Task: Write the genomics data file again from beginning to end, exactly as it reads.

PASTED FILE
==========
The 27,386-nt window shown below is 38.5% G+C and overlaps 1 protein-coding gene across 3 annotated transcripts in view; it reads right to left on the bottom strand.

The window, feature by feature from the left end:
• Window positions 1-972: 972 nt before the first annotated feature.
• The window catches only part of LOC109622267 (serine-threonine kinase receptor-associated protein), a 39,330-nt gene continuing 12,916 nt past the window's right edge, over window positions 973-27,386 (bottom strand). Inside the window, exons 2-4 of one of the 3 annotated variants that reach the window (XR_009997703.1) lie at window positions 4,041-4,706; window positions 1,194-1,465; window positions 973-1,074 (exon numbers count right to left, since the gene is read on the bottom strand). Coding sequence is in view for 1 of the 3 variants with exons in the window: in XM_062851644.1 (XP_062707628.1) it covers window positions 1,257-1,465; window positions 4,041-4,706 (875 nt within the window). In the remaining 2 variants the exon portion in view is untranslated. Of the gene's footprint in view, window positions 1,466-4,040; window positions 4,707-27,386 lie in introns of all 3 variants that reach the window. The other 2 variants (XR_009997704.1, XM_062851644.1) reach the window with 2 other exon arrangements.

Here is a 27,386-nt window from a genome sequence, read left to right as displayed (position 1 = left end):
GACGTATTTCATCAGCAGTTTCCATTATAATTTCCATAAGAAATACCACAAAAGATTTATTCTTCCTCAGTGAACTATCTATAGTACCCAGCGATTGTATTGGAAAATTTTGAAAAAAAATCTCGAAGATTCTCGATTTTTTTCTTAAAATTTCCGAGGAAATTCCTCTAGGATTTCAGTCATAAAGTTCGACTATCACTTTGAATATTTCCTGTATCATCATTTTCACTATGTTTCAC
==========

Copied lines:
The 27,386-nt window shown below is 38.5% G+C and overlaps 1 protein-coding gene across 3 annotated transcripts in view; it reads right to left on the bottom strand.

The window, feature by feature from the left end:
• Window positions 1-972: 972 nt before the first annotated feature.
• The window catches only part of LOC109622267 (serine-threonine kinase receptor-associated protein), a 39,330-nt gene continuing 12,916 nt past the window's right edge, over window positions 973-27,386 (bottom strand). Inside the window, exons 2-4 of one of the 3 annotated variants that reach the window (XR_009997703.1) lie at window positions 4,041-4,706; window positions 1,194-1,465; window positions 973-1,074 (exon numbers count right to left, since the gene is read on the bottom strand). Coding sequence is in view for 1 of the 3 variants with exons in the window: in XM_062851644.1 (XP_062707628.1) it covers window positions 1,257-1,465; window positions 4,041-4,706 (875 nt within the window). In the remaining 2 variants the exon portion in view is untranslated. Of the gene's footprint in view, window positions 1,466-4,040; window positions 4,707-27,386 lie in introns of all 3 variants that reach the window. The other 2 variants (XR_009997704.1, XM_062851644.1) reach the window with 2 other exon arrangements.

Here is a 27,386-nt window from a genome sequence, read left to right as displayed (position 1 = left end):
GACGTATTTCATCAGCAGTTTCCATTATAATTTCCATAAGAAATACCACAAAAGATTTATTCTTCCTCAGTGAACTATCTATAGTACCCAGCGATTGTATTGGAAAATTTTGAAAAAAAATCTCGAAGATTCTCGATTTTTTTCTTAAAATTTCCGAGGAAATTCCTCTAGGATTTCAGTCATAAAGTTCGACTATCACTTTGAATATTTCCTGTATCATCATTTTCACTATGTTTCAC